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County ranked state's healthiest

Moves up a spot from 2012 list

POSTED: March 22, 2013 12:31 a.m.
 

Completing a steady uphill climb, a new report ranks Forsyth as the healthiest county in Georgia.

In County Health Rankings & Roadmaps, a study from the Robert Wood Johnson Foundation, listed Forsyth as the third healthiest in 2011 and the second in 2012.

To James McCoy, president and CEO of the Cumming-Forsyth County Chamber of Commerce, the increase is “reflective of a great health care community.”

“That is our largest and fastest growing industry in Forsyth County and they’re very progressive and thoughtful in their work,” he said. “It’s also reflective of the very high quality of life in this community.

“We have amazing infrastructure of parks and recreation facilities … and a whole culture of folks who are using those amenities.”

The rankings system uses a range of measures to determine health levels. Among them are factors such as obesity, smoking and alcohol consumption rates.

Other measures include socioeconomic factors, such as high school graduation rates, number of residents with health insurance and access to healthy foods and clean air.

Some of Forsyth’s neighbors also fared well in the study, including Gwinnett County, which ranked fourth in the state, and Cherokee, which came in fifth. Hall County ranked 11th healthiest in Georgia.

Compared to the state, Forsyth’s child poverty rate is 10 percent, much lower than Georgia’s average of 27 percent and single-parent homes in Forsyth number 13 percent, compared to the state’s 36 percent.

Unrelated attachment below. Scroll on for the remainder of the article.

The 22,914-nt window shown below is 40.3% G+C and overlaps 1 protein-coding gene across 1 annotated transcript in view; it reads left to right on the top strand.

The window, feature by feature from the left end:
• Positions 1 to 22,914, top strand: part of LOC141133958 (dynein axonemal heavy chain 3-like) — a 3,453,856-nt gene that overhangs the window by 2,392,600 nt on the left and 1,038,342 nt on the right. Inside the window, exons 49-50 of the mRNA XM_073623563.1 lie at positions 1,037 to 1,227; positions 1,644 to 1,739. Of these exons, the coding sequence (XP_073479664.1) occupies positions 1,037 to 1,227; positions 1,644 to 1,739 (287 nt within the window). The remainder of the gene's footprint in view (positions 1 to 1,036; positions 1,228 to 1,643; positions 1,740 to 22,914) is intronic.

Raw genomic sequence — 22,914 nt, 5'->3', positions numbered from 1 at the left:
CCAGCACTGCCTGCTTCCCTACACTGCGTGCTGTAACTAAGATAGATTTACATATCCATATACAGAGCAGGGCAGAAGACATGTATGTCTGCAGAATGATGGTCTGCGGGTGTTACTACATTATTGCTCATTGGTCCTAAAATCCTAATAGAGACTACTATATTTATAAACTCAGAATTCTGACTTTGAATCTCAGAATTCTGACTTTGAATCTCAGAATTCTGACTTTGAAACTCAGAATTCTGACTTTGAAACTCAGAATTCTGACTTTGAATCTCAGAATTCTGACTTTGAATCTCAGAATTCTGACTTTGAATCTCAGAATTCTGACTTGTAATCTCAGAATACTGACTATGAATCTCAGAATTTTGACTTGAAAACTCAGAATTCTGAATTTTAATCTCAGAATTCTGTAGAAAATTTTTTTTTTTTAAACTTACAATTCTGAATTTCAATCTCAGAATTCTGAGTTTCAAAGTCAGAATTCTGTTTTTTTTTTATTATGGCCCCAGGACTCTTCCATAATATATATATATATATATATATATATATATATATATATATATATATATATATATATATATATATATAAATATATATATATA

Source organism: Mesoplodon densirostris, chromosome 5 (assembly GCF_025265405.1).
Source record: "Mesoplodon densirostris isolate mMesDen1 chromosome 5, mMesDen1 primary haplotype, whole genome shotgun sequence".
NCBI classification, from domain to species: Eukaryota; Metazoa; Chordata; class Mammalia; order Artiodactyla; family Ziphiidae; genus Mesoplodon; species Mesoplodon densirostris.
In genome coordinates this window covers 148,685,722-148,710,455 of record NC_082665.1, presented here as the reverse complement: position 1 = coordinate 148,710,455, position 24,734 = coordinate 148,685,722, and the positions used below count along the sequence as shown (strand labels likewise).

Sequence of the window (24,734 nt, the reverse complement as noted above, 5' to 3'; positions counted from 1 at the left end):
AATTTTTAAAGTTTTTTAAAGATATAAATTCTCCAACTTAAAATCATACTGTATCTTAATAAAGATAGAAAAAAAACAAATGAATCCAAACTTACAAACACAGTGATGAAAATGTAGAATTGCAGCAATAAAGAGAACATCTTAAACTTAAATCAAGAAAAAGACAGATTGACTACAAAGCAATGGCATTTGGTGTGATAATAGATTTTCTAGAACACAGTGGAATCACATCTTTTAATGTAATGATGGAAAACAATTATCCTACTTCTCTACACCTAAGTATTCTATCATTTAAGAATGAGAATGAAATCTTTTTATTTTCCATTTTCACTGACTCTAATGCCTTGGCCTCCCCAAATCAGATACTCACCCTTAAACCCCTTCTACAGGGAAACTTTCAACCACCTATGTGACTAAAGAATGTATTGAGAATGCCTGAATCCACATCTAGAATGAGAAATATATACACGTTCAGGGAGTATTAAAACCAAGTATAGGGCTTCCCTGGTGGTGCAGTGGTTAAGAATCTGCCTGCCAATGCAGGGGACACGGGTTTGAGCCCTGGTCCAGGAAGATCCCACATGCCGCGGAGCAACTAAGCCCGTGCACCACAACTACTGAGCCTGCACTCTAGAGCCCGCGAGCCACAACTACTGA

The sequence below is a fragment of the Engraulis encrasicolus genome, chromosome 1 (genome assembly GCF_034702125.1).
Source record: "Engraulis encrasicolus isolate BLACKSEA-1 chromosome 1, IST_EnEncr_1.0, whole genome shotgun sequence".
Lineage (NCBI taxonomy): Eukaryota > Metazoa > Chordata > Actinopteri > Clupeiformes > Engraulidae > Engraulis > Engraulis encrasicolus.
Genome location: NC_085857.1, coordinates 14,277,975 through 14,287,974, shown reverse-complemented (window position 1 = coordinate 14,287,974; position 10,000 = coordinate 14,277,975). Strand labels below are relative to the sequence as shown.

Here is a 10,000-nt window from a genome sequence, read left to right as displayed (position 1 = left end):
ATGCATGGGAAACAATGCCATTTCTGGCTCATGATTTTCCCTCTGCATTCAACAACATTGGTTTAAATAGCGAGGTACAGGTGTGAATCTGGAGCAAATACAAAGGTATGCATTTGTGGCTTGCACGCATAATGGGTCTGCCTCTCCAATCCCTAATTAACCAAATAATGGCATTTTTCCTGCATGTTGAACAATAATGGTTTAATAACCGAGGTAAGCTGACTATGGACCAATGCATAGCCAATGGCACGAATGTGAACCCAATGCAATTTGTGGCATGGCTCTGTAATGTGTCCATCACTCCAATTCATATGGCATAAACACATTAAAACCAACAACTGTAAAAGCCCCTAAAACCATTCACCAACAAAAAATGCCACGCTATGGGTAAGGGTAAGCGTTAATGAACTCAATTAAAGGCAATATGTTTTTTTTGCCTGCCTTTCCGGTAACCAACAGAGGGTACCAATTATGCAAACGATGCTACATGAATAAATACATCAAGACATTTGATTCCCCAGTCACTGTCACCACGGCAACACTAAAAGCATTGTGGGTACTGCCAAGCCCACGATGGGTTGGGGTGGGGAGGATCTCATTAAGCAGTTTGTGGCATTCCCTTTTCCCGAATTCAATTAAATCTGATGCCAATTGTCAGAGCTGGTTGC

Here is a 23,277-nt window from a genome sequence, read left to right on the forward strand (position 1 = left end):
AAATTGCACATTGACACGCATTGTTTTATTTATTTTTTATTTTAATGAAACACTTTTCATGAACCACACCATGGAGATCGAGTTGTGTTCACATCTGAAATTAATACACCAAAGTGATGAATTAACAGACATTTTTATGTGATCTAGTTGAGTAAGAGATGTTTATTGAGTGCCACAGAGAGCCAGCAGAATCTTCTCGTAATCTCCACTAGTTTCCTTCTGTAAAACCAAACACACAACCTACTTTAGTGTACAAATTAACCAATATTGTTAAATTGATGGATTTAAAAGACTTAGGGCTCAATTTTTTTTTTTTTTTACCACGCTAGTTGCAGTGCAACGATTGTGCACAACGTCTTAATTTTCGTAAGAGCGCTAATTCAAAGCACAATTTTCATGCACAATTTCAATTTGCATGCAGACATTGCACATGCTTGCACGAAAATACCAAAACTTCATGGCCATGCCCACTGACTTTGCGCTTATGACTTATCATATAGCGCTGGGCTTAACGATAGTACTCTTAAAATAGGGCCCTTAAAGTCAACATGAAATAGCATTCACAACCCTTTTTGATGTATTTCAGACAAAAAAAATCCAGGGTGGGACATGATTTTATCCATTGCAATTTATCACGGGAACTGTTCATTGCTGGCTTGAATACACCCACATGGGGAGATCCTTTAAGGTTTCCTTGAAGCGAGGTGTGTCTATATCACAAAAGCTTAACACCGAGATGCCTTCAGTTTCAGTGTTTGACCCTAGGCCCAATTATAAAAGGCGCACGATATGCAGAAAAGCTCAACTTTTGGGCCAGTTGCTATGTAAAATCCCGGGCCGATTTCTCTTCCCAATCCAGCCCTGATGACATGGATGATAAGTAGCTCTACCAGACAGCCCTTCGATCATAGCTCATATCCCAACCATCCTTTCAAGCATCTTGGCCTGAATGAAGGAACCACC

Forsyth also has fewer motor vehicle accidents, higher activity levels and a lower birth rate among teenagers.

While the county fares better in most areas, particularly its violent crime rate of 89 per 100,000 people versus the state’s 437, the county does have a higher rate of excessive drinking of 18 percent, compared to the state’s 14 percent.

Forsyth has the lowest adult obesity rate in the state, though nearly a quarter of the county’s population is considered clinically obese at 23 percent.

Lynn Jackson, Northside Hospital-Forsyth administrator, said there is clearly room for improvement.

“Obesity, smoking cessation , activity level — one in five are still not physically active — so we still have opportunities to improve,” she said.

“Just being at that No. 1 spot is a little bit daunting because it hopefully will inspire us instead of causing us to step back from it and say we’ve done the best we could possibly do. We want to keep getting better.”

The county has shown improvements over the years. In 2010, the obesity rate was 25 percent. Smoking, now at 14 percent, was at 16 percent three years ago.

And premature death, ranked by years of potential life lost for those dying before age 75 per 100,000 people, has dropped from 5,077 in 2010 to 4,052 in 2013.

“Obviously, we’re heading down the right path,” McCoy said. “All of the trends are positive, so we need to continue making thoughtful investments in our quality of life and infrastructure that help continue to improve our lifestyle and our levels of health.”

Buster Evans, school system superintendent, said the ranking is another “great accomplishment for our community.”

“Forsyth County Schools is proud to be part of a community that is recognized for good health because it goes hand-in-hand with education.

Jackson said the school system is doing its part, as are the city, county and private industries.

“There’s a unique collaboration that exists,” she said. “There’s that collaboration that’s weaving together these silos that have typically been out there and that has brought us this far and will continue bringing us to the goal.”

 

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